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”And he makes Mopsus reply:“They are ten thousand in number, and their measure is a medimnus;1 but there is one over, which you cannot put in the measure.
”2 "Thus he spake," Hesiod adds,“and the number the measure could hold proved true. And then the eyes of Calchas were closed by the sleep of death.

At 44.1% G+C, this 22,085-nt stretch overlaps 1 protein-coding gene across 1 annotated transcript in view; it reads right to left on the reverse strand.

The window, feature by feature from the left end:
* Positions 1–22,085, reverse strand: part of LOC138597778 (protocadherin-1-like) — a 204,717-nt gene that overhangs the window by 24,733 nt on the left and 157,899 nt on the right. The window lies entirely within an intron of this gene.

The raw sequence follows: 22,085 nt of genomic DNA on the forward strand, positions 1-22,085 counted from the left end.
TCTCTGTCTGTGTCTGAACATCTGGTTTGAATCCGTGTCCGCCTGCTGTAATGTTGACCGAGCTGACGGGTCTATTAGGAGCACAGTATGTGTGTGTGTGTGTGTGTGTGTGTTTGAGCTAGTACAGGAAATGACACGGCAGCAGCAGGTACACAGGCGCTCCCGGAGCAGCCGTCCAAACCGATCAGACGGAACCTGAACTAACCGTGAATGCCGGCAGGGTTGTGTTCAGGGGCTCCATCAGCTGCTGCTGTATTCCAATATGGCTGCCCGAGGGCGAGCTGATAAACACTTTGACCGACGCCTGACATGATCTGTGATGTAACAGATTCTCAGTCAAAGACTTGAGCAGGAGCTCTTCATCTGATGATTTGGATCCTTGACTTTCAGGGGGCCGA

”3But Pherecydes says that the question propounded by Calchas was in regard to a pregnant sow, how many pigs she carried, and that Mopsus said, "three, one of which is a female," and that when Mopsus proved to have spoken the truth, Calchas died of grief. Some say that Calchas propounded the question in regard to the sow, but that Mopsus propounded the question in regard to the wild fig tree, and that the latter spoke the truth but that the former did not, and died of grief, and in accordance with a certain oracle. Sophocles tells the oracle in his Reclaiming of Helen, that Calchas was destined to die when he met a prophet superior to himself, but he transfers the scene of the rivalry and of the death of Calchas to Cilicia. Such are the ancient stories.
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